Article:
At home, at the BC Cancer Agency, we have well developed policies and protocols for managing side effects such as Radiation Dermatitis, plenty of handouts and leaflets and information sources for patients to help them prevent and manage these side effects. However, here at King Faisal Specialist Hospital & Research Center, these policies and protocols haven’t been developed yet, although they are working on some of them. So I hope that myself and my colleague from home will be able to help them implement some strategies and information sources in order to reduce the risk of side effects in patients undergoing Radiation Therapy here. Prevention is key!!!

Anyways… enough jabbering… this turned out to be a long-ish post. But I figured I needed to put something up for once that wasn’t about parties and fun. Although as you can see, we do still have a lot of fun even at work!!

And we have lovely patients who bring us all sorts of deliciousness… just like at home. Like Reese’s Peanut Butter cups… Om nom nom!!






A Brief Intro to Radiation Clinic

August 27, 2014.

Orientation done. Well sort of.

And I’m off to start working in my new department, in a new hospital, in a new country… half way around the world… So I’m taking my amazing work family from back home with me for moral support on this first day of my new job!


Today starts the beginning of my orientation to the Radiation Clinic. 4-5weeks of preceptorship and learning the ropes in a new department!

Fortunately, I have my radiation therapy nursing certification, so the science of it all is no different. What is different is how the department is run. And my role here!

When I visited the unit last week, everyone was supremely welcoming and friendly. But it’s all a bit of a blur now and I really don’t remember many peoples names… Or much of where anything is!

So… I arrived at work… And met my new work momma… Shiny, my orientation preceptor. And she is absolutely the sweetest!!! I’m really going to love working with her.

And everyone is absolutely so kind and friendly… I feel like I got a giant hug today from everyone! Just scooped up and cuddled like a sad and lonely little puppy!

One of the Radiation Therapists, a beautifully vibrant and energetic and outgoing individual, shortly after meeting me, invited me along to a bunch of events this weekend as I had nothing planned due to all the other girls from my GNO group working the weekend. It was so nice to feel so welcomed and to have something to look forward to on the weekend… which is only a day away now.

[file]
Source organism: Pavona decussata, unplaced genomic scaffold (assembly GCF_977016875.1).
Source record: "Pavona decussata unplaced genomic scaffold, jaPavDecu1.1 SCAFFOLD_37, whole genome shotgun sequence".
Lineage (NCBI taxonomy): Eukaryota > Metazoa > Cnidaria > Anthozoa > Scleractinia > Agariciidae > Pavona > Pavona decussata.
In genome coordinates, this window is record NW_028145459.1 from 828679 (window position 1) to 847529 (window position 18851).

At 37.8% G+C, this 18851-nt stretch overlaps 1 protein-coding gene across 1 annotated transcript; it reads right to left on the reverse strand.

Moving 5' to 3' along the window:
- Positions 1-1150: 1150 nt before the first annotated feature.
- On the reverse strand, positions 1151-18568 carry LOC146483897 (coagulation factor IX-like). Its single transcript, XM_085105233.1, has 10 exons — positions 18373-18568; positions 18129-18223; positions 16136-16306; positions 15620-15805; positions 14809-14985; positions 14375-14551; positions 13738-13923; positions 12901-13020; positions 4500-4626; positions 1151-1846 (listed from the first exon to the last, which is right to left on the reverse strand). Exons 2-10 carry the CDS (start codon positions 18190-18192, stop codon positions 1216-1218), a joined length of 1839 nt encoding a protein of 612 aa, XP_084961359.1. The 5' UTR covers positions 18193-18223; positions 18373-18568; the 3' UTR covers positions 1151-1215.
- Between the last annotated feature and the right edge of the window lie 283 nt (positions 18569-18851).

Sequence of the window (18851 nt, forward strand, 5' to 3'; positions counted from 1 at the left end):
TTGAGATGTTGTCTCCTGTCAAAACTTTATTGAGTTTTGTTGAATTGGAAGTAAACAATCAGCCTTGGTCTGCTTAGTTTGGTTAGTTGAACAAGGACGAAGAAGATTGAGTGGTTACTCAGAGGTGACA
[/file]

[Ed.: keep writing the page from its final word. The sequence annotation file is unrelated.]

Now… my first day of work was interesting. It is going to take a while to wrap my head around the differences here. I’ll go into great detail on it at some point… but for now…

The basics are that the Radiation Clinic consists of 6 treatment units for various types of radiation therapy… of which I have nothing to do with. That is where the Radiation Therapists come to play.

Then, there is the Recovery Room (nursing domain) where patients are monitored post General Anesthesia for Radiation Therapy, patients also recieve IV fluids, blood products and various other treatments if necessary.

In another corner of the department is the Nurse Clinic, where nurses see patients requiring hydration, blood products, IV starts for CT sim, medications for symptom management, and other treatments also that might be scheduled or for drop in patients.

This is all very much like home.

What is different, are the various clinics where nurses and doctors see patients throughout the week. Rooms 2&3, 4&5, 7&8… all contain different clinics depending on the day of the week. All the doctors hold clinics – stereotactic clinic, head and neck clinic, sarcoma and miscellaneous clinic, lymphoma clinic, pediatric clinic, gyne clinic, breast clinic, etc.

And the nursing role in these clinics is… well… hmm… different!

My first day was in rooms 2&3 in the Gyne/GI/GU clinic. We start out by checking charts… prepping charts (stamping and dating progress notes) … checking the rooms and schedules to make sure everything is ok. And then we start to see patients… as in we check their vital signs. Maybe assess their skin to make sure they are not developing radiation dermatitis. Obviously generally assessing the patient to ensure that they’re doing ok. But then we seat them in the room and get them ready for the doctor.

Then the doctor sees the patient and assesses how they are doing. Writes in the progress notes and maybe orders some labs or a cream or a medication.

We enter the orders. Sign off on the chart. And send the patient merrily on their way. The end.

Minimal education on side effects. Minimal assessment of side effects by nursing. No handouts on constipation management or skin care or pain managment or maintaining nutritional or hydration status…

Very different from back home where nurses do the majority of assessment and monitoring of radiation side effects and definitely the vast majority of teaching on preventing radiation side effects and how to manage side effects if they develop. At home the doctors do all this also, but a large portion of that role falls to the nurses.

Obviously a significant reason for this difference is due to language barrier. It easy enough to look at a patients radiation site and physicially assess the skin. But it is much harder to ask them about nausea, pain, constipation, fatigue, etc. and get good information if you don’t speak their language fluently. It is even harder to provide them with clear, consise information on how to manage all those symptoms if you don’t speak their language. So the majority of patient teaching falls to the Arabic speaking nurse educator.

So… learning Arabic as rapidly as possible is going to be extremely important!!! Yalla yalla Annemarie!!!

And that is the beginning of my nursing career here in Saudi Arabia. Prepare yourself for a lot more discussion on the differences on nursing care here vs. home… the benefits… the downsides… the challenges… the beauty of it all…

Until next time…